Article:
Biomarkers Diagnose Bacteremia in Bone and Joint Infections
17 Apr 2013
Several biomarkers routinely measured in clinical laboratories have been studied as tools of detection of bacteremia in childhood infectious diseases.
Blood C-reactive protein (CRP), erythrocyte sedimentation rate (ESR) and white blood cell count (WBC) are widely used laboratory indices in acute childhood bone and joint infection and high serum alkaline phosphatase (ALP) levels are measured in septic conditions.
Scientists at the University of Turku (Finland) carried out a prospective and randomized study on 265 children at age 3 months to 15 years with a culture-positive bone or joint infection. Blood samples were collected during the hospitalization, CRP, ESR, and WBC and ALP were measured on admission from all patients, analyzed immediately and the results computerized. The predictive value to detect bacteremia was assessed for each of these four indices.
A cut-off value of 20 mg/L was used for CRP, 20 mm/h for ESR and 15,000/mm3 for WBC. In all, 157 children (59%) showed bacteremia. Staphylococcus aureus was the most common causative agent (75%) followed by Haemophilus influenzae Type B (10%), Streptococcus pyogenes (9%), and Streptococcus pneumoniae (5%).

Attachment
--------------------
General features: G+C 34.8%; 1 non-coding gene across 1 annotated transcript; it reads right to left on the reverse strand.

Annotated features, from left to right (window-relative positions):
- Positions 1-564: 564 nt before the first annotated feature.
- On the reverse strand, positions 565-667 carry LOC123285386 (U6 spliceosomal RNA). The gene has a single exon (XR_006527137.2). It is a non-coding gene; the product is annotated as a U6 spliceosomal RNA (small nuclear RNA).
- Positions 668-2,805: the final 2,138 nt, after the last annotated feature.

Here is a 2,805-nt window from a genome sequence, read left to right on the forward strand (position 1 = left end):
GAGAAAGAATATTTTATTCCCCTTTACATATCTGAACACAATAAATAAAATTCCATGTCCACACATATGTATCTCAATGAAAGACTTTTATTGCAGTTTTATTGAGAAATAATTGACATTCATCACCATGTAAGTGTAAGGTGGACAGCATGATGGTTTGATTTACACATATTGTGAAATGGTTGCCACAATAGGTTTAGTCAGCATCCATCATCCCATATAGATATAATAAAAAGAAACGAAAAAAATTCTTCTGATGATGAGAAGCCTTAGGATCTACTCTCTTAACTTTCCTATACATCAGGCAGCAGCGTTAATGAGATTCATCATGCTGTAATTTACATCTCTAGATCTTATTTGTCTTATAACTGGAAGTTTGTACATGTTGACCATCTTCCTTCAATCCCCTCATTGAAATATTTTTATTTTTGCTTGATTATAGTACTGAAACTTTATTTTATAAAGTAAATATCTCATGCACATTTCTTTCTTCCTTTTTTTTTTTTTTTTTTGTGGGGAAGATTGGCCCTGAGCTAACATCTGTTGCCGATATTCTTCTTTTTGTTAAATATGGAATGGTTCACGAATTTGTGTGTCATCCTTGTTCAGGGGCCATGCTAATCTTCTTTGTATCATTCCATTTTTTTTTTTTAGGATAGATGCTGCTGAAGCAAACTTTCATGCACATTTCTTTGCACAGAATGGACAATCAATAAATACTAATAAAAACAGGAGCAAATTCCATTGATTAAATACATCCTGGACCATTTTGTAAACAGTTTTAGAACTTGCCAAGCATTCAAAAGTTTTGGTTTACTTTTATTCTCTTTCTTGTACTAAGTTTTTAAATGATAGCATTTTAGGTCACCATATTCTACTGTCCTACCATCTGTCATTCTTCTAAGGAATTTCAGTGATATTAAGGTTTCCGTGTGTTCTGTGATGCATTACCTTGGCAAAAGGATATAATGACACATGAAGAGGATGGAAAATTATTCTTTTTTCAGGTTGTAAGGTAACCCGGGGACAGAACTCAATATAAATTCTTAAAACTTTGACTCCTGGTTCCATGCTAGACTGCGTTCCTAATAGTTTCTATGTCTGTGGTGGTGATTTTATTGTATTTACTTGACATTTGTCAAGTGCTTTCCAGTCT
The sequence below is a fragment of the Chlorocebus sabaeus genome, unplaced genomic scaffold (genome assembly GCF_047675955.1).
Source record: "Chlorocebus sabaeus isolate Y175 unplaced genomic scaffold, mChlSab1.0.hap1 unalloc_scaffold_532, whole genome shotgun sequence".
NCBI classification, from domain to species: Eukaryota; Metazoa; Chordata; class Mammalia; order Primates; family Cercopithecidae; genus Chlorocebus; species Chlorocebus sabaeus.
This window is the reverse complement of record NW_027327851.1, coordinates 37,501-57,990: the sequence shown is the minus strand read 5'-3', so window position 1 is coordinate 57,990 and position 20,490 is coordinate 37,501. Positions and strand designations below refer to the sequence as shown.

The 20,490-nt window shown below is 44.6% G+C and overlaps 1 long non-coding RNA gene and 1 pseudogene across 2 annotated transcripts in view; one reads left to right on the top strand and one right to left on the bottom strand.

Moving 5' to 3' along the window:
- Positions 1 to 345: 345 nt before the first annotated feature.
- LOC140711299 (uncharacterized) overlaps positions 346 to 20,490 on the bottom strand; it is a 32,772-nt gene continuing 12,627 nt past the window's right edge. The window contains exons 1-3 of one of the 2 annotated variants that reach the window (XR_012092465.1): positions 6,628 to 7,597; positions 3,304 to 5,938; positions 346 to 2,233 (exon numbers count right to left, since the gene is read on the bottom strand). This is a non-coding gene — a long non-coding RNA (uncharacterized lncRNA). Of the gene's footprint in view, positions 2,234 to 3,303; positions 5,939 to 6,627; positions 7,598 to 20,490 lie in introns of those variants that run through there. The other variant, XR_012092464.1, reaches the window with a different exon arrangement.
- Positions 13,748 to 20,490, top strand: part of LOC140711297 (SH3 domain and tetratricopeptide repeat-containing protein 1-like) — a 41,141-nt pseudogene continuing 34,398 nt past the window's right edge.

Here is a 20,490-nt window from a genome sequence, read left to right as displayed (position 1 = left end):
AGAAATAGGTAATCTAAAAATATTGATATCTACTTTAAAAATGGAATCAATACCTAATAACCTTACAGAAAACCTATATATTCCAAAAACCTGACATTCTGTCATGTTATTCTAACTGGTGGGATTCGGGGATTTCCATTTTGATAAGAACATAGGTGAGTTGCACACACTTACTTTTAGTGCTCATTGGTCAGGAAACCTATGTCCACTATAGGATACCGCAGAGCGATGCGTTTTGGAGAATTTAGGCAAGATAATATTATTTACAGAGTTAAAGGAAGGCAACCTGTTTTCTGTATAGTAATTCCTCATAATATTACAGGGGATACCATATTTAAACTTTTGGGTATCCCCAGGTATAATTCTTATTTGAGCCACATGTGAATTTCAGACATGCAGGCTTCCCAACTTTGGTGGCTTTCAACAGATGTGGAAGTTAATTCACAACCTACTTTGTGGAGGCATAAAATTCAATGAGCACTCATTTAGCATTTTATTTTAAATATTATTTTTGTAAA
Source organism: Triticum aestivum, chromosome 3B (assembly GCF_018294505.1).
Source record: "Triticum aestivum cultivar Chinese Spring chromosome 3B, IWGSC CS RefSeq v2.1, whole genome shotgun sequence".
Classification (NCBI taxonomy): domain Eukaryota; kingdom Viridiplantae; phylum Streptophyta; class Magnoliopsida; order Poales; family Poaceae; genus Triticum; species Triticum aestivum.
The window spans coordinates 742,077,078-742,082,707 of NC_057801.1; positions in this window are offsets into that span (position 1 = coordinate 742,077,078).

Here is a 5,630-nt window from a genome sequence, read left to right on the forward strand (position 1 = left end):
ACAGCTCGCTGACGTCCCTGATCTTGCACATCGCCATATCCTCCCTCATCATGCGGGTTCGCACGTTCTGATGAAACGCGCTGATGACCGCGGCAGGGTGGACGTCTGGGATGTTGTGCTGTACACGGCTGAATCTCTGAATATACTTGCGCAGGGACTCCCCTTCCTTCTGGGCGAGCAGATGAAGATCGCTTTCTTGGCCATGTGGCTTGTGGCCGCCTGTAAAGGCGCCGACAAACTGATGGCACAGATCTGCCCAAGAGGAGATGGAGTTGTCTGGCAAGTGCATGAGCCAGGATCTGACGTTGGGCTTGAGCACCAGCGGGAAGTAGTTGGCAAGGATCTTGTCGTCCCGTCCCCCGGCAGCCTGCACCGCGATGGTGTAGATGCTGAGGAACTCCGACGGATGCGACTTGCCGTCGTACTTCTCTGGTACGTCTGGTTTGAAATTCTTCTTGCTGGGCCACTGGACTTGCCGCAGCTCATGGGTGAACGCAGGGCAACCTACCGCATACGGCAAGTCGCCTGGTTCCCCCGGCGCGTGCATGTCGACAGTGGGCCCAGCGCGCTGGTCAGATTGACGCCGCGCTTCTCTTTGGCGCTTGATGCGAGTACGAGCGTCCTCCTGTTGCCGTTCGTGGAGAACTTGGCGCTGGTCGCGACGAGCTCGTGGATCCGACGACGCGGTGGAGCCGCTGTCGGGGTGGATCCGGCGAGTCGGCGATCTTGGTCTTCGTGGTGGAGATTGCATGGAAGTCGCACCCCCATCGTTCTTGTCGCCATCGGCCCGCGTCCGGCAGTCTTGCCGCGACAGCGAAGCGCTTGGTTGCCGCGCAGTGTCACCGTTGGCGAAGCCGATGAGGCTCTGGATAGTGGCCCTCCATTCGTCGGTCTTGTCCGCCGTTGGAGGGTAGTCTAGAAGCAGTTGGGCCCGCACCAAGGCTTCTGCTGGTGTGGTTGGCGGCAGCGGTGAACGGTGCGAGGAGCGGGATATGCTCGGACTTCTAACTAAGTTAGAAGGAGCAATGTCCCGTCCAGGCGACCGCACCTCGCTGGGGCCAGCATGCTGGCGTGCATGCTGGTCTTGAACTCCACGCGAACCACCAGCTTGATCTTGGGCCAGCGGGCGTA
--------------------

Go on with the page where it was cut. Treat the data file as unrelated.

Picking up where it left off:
The initial CRP value was significantly higher in children with bacteremia at 93 mg/L compared with those whose blood cultures remained negative, whose mean CRP value was 77 mg/L. The difference in ESR of bacteremia at 53 mm/H versus nonbacteremia at 47 mm/H was nonsignificant. WBC was significantly lower among bacteraemic patients at 11,900/mm3compared to13,800/mm3 in those whose blood culture was negative.
The authors concluded that CRP performed better than ESR, WBC or ALP in the detection of bacteremia in acute osteoarticular infections of childhood. CRP is not completely sensitive or specific for bacteremia, but a high CRP value on admission should alert the clinician of the possibility and of the danger of pending sepsis. The article was published in the February 2013 issue of the Journal of Paediatrics and Child Health